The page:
Eating with the natives

One of the things we discussed prior to coming to the Congo was what to do about eating in the homes of local members, or native Congolese. It is often dangerous for us to do so because of the fear/likelihood of getting ill from the local food–depending upon what it is and how it was cooked. Now that I have been in the Congo for a while, it has become a little easier, and I have become a little less anxious about eating away from home.

It comes down to making sure the food is cooked. So far, the times I have eaten native food have been quite easy to tell whether the food was cooked properly, or well-enough for me to eat without fear. In most cases, I was able to see for myself how the food was cooked.

Relief Soc meal Laputa (8) Eating goat in Laputa (yes, this WAS a goat)

Laputa city (8) where you get the local food

Laputa city (7) most are just in open air

Relief Soc meal Laputa (2) but once the food is cooked…

Relief Soc meal Laputa (10) …no problem!

The first time was our first week in the Congo, in Laputa. After the local Zone Conference, the local Relief Society prepared food for all in attendance. I was able to watch them prepare and cook the food. Whether they prepare their food the same way at home, or whether they were taking special care because of us, I don’t know (it is possible that the Church has been training them how to properly prepare food to prevent illness), but it was clear that they were taking great care to prepare, clean, and then cook the food in a way that was safe for all. In any case, the amount of time they cooked the food would easily kill anything that could have been a problem–and everything we ate was cooked.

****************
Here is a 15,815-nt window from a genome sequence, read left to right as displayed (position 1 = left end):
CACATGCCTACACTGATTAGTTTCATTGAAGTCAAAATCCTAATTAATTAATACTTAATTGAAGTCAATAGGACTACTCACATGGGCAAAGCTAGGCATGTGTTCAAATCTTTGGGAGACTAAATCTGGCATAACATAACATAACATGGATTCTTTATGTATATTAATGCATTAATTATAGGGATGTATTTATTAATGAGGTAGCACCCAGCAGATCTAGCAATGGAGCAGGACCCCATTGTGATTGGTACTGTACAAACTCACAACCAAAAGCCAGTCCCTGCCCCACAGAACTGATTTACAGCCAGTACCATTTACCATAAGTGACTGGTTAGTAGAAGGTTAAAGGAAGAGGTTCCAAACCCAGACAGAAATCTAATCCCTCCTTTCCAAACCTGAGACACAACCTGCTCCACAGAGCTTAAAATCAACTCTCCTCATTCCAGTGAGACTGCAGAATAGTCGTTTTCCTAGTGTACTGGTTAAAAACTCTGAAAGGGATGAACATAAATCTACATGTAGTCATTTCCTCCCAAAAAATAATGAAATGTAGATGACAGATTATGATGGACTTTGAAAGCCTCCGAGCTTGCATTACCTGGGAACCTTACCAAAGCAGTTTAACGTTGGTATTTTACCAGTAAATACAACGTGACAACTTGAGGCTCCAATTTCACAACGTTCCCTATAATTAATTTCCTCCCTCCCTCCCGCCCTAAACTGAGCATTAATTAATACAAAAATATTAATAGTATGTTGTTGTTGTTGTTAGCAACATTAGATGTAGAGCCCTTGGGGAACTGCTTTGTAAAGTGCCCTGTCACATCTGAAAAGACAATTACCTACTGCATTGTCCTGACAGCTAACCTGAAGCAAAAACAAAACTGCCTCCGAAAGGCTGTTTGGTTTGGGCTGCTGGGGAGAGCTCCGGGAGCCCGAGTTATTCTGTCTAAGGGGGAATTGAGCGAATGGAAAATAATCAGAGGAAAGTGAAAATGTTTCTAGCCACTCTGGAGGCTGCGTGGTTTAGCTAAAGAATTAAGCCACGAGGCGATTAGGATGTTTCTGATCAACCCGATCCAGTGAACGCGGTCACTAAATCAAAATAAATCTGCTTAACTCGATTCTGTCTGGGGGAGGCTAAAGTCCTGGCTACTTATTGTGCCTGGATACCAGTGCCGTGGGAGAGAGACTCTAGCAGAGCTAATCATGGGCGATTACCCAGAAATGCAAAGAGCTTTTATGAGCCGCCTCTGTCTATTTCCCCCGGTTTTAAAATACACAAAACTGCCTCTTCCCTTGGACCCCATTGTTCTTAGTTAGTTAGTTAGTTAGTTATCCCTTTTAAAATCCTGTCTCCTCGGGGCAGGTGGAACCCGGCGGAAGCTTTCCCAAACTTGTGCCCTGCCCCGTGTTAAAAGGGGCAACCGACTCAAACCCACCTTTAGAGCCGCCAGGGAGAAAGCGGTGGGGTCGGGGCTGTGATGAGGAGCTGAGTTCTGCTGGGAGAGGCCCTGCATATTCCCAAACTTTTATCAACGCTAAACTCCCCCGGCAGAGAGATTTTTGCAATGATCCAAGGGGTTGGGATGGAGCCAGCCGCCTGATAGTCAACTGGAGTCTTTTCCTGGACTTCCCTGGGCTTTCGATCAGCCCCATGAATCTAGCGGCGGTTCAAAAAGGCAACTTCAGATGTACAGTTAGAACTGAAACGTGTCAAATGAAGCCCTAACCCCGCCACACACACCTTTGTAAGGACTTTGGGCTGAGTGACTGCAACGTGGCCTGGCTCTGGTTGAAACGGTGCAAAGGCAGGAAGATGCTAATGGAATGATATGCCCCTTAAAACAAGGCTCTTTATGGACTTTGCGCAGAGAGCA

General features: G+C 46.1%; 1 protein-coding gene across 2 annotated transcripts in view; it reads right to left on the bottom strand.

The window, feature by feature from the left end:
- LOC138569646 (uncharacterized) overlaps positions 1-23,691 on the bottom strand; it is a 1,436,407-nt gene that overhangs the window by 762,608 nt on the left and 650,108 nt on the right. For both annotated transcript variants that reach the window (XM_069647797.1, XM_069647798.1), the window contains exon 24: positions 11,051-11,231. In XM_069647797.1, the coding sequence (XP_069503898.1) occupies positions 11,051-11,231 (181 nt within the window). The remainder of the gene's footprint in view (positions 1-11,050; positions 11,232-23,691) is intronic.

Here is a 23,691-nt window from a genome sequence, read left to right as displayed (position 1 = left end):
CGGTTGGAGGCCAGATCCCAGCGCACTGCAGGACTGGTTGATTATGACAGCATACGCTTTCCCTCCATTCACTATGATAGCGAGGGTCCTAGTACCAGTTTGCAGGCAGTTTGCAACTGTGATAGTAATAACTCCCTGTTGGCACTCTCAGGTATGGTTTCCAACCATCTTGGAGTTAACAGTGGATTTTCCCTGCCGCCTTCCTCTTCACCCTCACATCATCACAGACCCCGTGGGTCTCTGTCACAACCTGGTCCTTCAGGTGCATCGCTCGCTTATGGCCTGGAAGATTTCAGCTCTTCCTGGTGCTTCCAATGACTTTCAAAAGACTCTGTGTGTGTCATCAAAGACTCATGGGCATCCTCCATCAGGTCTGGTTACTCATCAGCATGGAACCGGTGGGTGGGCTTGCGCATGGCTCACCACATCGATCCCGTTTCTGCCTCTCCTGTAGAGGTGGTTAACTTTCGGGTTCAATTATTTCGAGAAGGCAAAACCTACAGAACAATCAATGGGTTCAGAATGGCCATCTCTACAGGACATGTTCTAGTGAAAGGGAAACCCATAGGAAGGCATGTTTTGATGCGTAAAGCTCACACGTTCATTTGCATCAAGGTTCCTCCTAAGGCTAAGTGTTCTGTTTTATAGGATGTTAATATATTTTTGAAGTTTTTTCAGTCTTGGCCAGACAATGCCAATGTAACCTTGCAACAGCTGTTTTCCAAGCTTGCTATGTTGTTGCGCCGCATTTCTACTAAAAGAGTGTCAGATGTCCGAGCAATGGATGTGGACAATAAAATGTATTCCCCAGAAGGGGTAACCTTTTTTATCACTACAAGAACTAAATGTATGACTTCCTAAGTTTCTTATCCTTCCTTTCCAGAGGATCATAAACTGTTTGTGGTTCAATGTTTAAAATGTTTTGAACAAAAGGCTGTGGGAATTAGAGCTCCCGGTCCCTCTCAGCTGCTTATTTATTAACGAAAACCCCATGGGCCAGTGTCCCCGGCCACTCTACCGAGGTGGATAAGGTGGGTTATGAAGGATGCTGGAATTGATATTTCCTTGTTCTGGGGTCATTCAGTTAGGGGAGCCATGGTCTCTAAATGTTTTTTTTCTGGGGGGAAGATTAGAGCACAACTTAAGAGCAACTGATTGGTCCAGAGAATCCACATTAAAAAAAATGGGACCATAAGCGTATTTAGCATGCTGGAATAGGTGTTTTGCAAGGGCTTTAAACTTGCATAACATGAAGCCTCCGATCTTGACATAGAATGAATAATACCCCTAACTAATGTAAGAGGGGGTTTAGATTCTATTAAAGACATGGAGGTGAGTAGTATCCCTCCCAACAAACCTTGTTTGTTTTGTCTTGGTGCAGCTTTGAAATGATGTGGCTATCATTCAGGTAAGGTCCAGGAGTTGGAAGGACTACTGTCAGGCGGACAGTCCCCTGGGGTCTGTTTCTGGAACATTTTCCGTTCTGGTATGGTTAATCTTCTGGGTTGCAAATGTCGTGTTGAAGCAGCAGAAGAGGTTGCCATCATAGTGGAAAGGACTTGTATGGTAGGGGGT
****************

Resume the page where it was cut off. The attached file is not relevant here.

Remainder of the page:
Emanuel 2 Emanuel & family at home

I have now had the opportunity to eat at Emanuel’s home three times, and have always been impressed with the care his wife Marlene takes in preparing the food. There is always clean water to wash our hands before we eat, and the food is always hot when we eat it.

The first meal was the standard FOO FOO along with linga-linga leaves, and some fish, that we ate with our hands out of a communal bowl. The second and third time we very similar: one being sweet potatoes (with various other veggies thrown-in, almost like a stew), the other being potatoes (with a mix of other stuff, not sure what). The meals were hot, and it was clear they had been cooked for some time.

As is traditional here, the wife did not stay in the room to eat with us– Emanuel and I ate alone (although his young daughter, Perciany, popped-in now and then to get a taste!). We made sure there was enough left for her to eat (although, I am sure if I decided to eat more, or even all, nothing would have been said). After we left, Emanuel’s wife and daughter would then eat. We have both heard and seen this tradition throughout the mission.

In two weeks, Terri and I are supposed to travel with Pres. and Sister McMullin again, as he has requested Terri to come and speak at Zone Conferences, to train and teach the missionaries concerning medical issues (I am along for the ride!). I’m sure that during the coming trip we will again have the opportunity to taste the local fare…

We will take care (especially with Terri just coming off the illness she had– not food related, I should remind you), not to risk getting ill. But when it is clear the food is well-cooked, we look forward to sharing meals with the local members.

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